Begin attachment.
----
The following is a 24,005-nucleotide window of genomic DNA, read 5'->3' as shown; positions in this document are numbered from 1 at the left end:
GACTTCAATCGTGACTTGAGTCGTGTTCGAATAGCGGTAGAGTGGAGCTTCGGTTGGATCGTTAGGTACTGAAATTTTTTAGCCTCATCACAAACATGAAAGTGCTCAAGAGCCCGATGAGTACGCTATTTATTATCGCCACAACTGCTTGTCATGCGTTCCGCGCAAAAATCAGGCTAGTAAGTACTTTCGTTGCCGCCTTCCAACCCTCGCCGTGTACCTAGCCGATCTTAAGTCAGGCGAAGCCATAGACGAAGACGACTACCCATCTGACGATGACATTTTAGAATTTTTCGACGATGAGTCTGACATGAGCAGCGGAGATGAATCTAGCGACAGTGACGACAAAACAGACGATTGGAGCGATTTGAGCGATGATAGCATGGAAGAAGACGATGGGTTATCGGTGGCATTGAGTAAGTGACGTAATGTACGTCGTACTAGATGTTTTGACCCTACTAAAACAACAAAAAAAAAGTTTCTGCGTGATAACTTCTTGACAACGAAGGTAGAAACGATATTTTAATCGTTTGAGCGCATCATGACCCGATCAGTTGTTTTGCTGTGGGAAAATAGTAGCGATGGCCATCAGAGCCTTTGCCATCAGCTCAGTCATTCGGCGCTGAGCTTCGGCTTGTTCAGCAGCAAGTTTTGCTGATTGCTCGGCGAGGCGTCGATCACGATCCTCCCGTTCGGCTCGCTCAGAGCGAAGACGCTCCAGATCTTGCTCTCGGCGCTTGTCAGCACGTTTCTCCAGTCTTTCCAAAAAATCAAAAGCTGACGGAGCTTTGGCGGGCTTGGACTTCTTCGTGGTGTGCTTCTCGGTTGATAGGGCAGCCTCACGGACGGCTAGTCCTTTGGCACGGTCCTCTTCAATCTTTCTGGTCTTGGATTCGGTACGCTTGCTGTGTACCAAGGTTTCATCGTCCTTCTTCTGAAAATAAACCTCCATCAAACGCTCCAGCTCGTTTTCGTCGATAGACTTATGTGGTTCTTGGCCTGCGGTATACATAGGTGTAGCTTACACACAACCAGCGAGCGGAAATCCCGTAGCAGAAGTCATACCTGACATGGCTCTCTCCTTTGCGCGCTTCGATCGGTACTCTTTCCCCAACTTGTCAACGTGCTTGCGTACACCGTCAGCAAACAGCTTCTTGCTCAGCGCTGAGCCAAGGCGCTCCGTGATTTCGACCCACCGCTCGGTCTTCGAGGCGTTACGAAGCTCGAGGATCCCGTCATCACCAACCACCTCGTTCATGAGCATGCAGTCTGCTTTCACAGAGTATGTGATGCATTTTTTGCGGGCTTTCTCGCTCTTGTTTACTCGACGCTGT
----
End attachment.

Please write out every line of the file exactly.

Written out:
The following is a 24,005-nucleotide window of genomic DNA, read 5'->3' as shown; positions in this document are numbered from 1 at the left end:
GACTTCAATCGTGACTTGAGTCGTGTTCGAATAGCGGTAGAGTGGAGCTTCGGTTGGATCGTTAGGTACTGAAATTTTTTAGCCTCATCACAAACATGAAAGTGCTCAAGAGCCCGATGAGTACGCTATTTATTATCGCCACAACTGCTTGTCATGCGTTCCGCGCAAAAATCAGGCTAGTAAGTACTTTCGTTGCCGCCTTCCAACCCTCGCCGTGTACCTAGCCGATCTTAAGTCAGGCGAAGCCATAGACGAAGACGACTACCCATCTGACGATGACATTTTAGAATTTTTCGACGATGAGTCTGACATGAGCAGCGGAGATGAATCTAGCGACAGTGACGACAAAACAGACGATTGGAGCGATTTGAGCGATGATAGCATGGAAGAAGACGATGGGTTATCGGTGGCATTGAGTAAGTGACGTAATGTACGTCGTACTAGATGTTTTGACCCTACTAAAACAACAAAAAAAAAGTTTCTGCGTGATAACTTCTTGACAACGAAGGTAGAAACGATATTTTAATCGTTTGAGCGCATCATGACCCGATCAGTTGTTTTGCTGTGGGAAAATAGTAGCGATGGCCATCAGAGCCTTTGCCATCAGCTCAGTCATTCGGCGCTGAGCTTCGGCTTGTTCAGCAGCAAGTTTTGCTGATTGCTCGGCGAGGCGTCGATCACGATCCTCCCGTTCGGCTCGCTCAGAGCGAAGACGCTCCAGATCTTGCTCTCGGCGCTTGTCAGCACGTTTCTCCAGTCTTTCCAAAAAATCAAAAGCTGACGGAGCTTTGGCGGGCTTGGACTTCTTCGTGGTGTGCTTCTCGGTTGATAGGGCAGCCTCACGGACGGCTAGTCCTTTGGCACGGTCCTCTTCAATCTTTCTGGTCTTGGATTCGGTACGCTTGCTGTGTACCAAGGTTTCATCGTCCTTCTTCTGAAAATAAACCTCCATCAAACGCTCCAGCTCGTTTTCGTCGATAGACTTATGTGGTTCTTGGCCTGCGGTATACATAGGTGTAGCTTACACACAACCAGCGAGCGGAAATCCCGTAGCAGAAGTCATACCTGACATGGCTCTCTCCTTTGCGCGCTTCGATCGGTACTCTTTCCCCAACTTGTCAACGTGCTTGCGTACACCGTCAGCAAACAGCTTCTTGCTCAGCGCTGAGCCAAGGCGCTCCGTGATTTCGACCCACCGCTCGGTCTTCGAGGCGTTACGAAGCTCGAGGATCCCGTCATCACCAACCACCTCGTTCATGAGCATGCAGTCTGCTTTCACAGAGTATGTGATGCATTTTTTGCGGGCTTTCTCGCTCTTGTTTACTCGACGCTGT